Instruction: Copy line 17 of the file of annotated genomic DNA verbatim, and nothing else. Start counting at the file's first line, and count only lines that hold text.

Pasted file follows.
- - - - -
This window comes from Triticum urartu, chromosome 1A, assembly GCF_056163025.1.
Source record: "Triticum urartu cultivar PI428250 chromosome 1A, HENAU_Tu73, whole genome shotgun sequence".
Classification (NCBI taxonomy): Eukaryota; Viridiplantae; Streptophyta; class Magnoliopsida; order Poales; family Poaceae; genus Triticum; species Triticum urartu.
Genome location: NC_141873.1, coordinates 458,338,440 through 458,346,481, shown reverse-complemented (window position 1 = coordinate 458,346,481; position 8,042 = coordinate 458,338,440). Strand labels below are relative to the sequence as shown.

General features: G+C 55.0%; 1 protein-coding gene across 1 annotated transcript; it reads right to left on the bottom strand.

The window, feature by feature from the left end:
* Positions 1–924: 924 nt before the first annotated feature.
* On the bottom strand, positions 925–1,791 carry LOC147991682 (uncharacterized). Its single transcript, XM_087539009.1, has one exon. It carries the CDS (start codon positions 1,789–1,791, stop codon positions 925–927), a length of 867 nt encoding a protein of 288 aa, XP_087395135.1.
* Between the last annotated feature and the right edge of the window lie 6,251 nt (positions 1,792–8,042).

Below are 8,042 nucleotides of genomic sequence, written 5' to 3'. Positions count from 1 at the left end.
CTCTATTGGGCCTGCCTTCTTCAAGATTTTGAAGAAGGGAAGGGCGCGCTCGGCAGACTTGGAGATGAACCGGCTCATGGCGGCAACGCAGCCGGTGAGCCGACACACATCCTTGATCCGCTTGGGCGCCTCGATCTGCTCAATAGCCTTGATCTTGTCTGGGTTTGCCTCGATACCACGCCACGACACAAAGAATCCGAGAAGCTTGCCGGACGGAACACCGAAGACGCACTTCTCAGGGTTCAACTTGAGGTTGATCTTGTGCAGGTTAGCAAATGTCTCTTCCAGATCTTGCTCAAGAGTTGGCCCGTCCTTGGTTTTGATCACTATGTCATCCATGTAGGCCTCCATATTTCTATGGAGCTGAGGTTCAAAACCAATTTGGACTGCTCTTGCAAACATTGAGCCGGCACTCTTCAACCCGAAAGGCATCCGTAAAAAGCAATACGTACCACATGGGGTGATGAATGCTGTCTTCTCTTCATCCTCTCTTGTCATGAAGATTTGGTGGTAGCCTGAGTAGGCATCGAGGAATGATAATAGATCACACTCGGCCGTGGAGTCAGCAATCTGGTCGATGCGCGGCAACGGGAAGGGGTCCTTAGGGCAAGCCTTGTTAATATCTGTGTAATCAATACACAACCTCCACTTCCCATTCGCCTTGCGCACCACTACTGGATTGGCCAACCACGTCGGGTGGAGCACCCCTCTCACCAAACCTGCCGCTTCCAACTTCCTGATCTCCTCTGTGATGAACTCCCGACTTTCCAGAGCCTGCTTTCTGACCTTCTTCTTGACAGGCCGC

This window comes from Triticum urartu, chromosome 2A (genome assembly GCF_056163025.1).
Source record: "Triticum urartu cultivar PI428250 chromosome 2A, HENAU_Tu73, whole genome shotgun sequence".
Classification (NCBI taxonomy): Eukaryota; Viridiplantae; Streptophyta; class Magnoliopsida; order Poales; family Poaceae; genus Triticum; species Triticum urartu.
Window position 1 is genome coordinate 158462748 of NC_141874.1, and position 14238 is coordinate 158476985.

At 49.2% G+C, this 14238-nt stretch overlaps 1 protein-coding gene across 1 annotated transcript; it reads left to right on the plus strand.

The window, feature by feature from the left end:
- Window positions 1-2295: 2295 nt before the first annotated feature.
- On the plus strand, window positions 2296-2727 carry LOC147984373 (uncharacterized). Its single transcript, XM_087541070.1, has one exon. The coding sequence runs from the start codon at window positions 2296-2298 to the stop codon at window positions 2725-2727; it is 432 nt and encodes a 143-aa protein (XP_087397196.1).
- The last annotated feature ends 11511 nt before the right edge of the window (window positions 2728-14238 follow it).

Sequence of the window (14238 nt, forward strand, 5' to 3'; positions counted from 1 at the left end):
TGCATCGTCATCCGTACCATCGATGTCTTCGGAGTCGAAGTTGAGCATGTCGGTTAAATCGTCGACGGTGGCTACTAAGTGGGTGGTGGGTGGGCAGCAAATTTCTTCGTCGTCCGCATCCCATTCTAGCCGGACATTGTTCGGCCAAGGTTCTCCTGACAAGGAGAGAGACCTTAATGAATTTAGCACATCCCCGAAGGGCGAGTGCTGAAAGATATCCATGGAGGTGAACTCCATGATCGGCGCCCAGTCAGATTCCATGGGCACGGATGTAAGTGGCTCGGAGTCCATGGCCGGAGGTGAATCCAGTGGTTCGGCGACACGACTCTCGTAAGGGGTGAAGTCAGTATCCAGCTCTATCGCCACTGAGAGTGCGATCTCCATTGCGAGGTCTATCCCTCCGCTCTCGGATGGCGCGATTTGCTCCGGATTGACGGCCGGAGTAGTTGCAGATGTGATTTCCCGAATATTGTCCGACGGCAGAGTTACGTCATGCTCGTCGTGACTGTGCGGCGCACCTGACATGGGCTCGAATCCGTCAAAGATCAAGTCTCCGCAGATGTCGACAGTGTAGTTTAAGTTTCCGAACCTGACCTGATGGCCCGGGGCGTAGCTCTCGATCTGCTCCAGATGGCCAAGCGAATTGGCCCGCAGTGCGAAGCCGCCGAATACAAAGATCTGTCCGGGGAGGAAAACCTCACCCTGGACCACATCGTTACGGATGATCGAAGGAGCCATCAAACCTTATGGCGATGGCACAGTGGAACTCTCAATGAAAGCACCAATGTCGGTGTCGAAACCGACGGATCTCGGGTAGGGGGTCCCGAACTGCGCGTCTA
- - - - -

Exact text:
The window, feature by feature from the left end: